U.S. Hail Frequency and the Global Wind Oscillation

Vittorio A. Gensini, John T. Allen

Research output: Contribution to journalArticlepeer-review

16 Scopus citations


Changes in Earth relative atmospheric angular momentum can be described by an index known as the Global Wind Oscillation. This global index accounts for changes in Earth's atmospheric budget of relative angular momentum through interactions of tropical convection anomalies, extratropical dynamics, and engagement of surface torques (e.g., friction and mountain). It is shown herein that U.S. hail events are more (less) likely to occur in low (high) atmospheric angular momentum base states when excluding weak Global Wind Oscillation days, with the strongest relationships found in the boreal spring and fall. Severe, significant severe, and giant hail events are more likely to occur during Global Wind Oscillation phases 8, 1, 2, and 3 during the peak of U.S. severe weather season. Lower frequencies of hail events are generally found in Global Wind Oscillation phases 4–7 but vary based on Global Wind Oscillation amplitude and month. In addition, probabilistic anomalies of atmospheric ingredients supportive of hail producing supercell thunderstorms closely mimic locations of reported hail frequency, helping to corroborate report results.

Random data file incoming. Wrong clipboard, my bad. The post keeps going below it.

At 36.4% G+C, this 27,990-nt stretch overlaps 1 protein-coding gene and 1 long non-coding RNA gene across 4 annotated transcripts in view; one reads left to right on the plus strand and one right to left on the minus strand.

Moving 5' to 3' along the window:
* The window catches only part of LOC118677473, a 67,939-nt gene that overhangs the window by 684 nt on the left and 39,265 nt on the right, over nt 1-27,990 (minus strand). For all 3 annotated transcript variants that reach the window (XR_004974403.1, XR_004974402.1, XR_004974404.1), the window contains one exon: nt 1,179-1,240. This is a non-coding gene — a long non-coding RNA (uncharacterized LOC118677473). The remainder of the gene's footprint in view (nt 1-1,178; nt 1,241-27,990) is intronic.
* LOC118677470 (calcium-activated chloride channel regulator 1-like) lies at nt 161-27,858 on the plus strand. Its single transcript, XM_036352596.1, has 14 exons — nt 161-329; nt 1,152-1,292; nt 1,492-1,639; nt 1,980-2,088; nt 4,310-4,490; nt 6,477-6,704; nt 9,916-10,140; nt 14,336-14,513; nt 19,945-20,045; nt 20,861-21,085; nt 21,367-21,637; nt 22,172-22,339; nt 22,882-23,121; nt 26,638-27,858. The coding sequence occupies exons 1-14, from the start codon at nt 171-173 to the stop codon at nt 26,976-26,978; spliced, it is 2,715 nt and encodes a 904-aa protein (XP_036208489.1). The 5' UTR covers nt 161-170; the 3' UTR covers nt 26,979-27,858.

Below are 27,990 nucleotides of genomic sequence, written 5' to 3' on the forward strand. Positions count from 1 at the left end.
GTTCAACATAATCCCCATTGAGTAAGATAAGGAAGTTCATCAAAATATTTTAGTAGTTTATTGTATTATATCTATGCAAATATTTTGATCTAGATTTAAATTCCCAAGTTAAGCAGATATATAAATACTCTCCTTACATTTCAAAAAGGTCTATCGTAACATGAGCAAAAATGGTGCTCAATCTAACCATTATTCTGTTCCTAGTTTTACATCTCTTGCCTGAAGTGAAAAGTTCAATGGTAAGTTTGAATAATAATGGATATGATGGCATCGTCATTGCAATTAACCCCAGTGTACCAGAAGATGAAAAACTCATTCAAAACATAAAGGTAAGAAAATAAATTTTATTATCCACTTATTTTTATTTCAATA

Original languageEnglish
Pages (from-to)1611-1620
Number of pages10
JournalGeophysical Research Letters
Issue number3
StatePublished - Feb 16 2018


  • GWO
  • climate
  • convection
  • extremes
  • hail
  • thunderstorms


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